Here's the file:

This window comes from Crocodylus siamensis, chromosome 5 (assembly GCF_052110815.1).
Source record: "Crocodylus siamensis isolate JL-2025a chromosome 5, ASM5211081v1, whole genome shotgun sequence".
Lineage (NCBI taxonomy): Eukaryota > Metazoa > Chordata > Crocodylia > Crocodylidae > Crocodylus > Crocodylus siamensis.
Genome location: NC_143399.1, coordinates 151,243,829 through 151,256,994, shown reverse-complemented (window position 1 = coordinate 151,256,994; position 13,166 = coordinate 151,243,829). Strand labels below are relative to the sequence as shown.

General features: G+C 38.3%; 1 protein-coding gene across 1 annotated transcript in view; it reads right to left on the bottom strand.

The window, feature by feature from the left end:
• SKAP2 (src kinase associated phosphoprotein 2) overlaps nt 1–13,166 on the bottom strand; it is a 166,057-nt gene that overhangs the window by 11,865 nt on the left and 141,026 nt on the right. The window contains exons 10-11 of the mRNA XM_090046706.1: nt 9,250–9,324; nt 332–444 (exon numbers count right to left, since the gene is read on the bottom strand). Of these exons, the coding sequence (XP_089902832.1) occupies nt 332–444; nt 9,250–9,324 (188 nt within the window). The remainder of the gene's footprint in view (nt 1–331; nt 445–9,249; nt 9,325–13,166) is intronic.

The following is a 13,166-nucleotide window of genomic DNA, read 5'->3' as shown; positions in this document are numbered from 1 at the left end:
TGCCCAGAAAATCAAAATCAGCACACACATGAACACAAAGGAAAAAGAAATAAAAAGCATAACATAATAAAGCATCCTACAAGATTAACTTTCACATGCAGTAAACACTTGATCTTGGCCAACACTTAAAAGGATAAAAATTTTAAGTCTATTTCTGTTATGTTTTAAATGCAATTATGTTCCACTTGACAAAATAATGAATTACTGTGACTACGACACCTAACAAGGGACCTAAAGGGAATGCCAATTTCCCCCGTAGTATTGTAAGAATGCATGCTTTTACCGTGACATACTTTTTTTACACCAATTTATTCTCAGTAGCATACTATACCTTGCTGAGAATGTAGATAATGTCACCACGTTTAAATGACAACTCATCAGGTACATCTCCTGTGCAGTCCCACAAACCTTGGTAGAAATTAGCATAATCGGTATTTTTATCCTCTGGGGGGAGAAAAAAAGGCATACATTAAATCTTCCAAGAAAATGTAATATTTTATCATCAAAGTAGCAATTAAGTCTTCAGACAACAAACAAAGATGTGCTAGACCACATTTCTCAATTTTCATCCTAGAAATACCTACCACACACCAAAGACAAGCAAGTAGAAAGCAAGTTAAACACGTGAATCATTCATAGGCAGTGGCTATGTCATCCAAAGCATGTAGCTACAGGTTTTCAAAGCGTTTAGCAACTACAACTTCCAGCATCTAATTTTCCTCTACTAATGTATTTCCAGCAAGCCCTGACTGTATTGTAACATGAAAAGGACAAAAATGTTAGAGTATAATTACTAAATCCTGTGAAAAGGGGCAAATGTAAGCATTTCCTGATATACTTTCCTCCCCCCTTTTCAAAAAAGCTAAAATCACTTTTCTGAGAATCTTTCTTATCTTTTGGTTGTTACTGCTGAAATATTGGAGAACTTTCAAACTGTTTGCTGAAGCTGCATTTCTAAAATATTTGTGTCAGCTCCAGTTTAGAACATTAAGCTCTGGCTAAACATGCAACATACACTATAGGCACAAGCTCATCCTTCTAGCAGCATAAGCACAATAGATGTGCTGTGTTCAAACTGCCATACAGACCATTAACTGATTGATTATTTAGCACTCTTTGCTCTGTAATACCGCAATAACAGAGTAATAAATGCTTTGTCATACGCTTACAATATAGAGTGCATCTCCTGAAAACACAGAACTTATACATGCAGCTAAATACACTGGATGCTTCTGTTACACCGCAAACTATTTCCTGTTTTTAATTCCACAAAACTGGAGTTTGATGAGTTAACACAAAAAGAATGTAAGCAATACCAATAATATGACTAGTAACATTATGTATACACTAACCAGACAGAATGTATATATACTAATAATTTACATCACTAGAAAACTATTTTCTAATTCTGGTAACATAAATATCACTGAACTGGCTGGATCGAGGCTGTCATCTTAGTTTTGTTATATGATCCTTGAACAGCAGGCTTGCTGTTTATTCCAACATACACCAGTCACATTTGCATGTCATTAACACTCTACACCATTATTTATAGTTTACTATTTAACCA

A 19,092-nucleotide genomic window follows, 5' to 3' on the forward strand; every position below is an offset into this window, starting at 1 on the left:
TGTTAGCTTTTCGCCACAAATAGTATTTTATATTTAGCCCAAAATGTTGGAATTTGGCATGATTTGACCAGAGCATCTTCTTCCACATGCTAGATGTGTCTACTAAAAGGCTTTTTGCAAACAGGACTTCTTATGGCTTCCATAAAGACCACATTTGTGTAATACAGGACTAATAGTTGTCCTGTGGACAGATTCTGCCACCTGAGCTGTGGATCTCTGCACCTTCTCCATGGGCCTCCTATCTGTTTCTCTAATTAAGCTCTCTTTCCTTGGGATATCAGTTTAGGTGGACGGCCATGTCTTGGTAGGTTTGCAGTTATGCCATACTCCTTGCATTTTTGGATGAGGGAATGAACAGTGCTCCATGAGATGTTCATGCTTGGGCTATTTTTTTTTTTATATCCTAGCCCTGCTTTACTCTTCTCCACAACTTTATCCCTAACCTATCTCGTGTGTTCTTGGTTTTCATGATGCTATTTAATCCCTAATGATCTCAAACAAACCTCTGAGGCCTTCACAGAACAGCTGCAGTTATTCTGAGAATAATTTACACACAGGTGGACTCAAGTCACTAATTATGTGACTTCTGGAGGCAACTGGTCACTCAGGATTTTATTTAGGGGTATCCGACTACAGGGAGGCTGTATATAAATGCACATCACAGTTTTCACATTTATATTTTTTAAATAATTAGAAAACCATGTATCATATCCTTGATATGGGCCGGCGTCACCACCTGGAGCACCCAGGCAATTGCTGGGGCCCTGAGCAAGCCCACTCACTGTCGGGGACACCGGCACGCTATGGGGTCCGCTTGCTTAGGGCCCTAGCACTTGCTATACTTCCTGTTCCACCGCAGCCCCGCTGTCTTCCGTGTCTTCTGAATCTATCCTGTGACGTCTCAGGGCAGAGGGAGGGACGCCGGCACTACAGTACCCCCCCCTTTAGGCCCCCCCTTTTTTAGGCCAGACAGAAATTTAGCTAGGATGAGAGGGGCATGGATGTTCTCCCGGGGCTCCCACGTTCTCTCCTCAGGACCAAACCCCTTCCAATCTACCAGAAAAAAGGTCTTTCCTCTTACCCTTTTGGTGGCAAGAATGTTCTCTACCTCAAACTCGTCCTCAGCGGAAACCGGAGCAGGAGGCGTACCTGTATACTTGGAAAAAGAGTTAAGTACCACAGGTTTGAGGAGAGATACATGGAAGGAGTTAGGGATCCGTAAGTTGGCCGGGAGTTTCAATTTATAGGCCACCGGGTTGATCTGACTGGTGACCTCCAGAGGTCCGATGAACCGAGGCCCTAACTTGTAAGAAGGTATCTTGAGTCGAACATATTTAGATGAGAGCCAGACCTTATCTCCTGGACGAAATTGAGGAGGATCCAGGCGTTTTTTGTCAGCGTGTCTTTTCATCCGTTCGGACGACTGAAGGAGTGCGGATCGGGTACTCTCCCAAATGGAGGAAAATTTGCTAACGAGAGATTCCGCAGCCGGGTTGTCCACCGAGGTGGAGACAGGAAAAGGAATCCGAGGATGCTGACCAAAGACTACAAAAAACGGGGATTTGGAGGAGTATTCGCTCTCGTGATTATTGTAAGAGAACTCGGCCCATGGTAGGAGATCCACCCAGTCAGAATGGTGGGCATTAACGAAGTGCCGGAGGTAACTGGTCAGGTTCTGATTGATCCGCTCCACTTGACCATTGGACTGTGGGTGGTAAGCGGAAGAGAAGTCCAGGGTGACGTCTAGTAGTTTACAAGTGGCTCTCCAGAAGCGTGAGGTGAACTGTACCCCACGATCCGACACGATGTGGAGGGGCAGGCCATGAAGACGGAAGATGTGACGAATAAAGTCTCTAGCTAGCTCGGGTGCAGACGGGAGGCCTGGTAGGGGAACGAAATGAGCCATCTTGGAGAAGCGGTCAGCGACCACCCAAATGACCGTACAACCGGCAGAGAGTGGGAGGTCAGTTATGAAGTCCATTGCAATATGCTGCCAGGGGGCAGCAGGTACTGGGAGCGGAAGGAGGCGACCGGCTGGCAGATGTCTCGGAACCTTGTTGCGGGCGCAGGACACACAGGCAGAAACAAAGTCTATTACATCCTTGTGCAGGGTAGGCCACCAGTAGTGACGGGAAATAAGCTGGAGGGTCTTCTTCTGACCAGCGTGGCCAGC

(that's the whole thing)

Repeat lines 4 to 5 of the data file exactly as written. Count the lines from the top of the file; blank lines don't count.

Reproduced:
Genome location: NC_143399.1, coordinates 151,243,829 through 151,256,994, shown reverse-complemented (window position 1 = coordinate 151,256,994; position 13,166 = coordinate 151,243,829). Strand labels below are relative to the sequence as shown.

General features: G+C 38.3%; 1 protein-coding gene across 1 annotated transcript in view; it reads right to left on the bottom strand.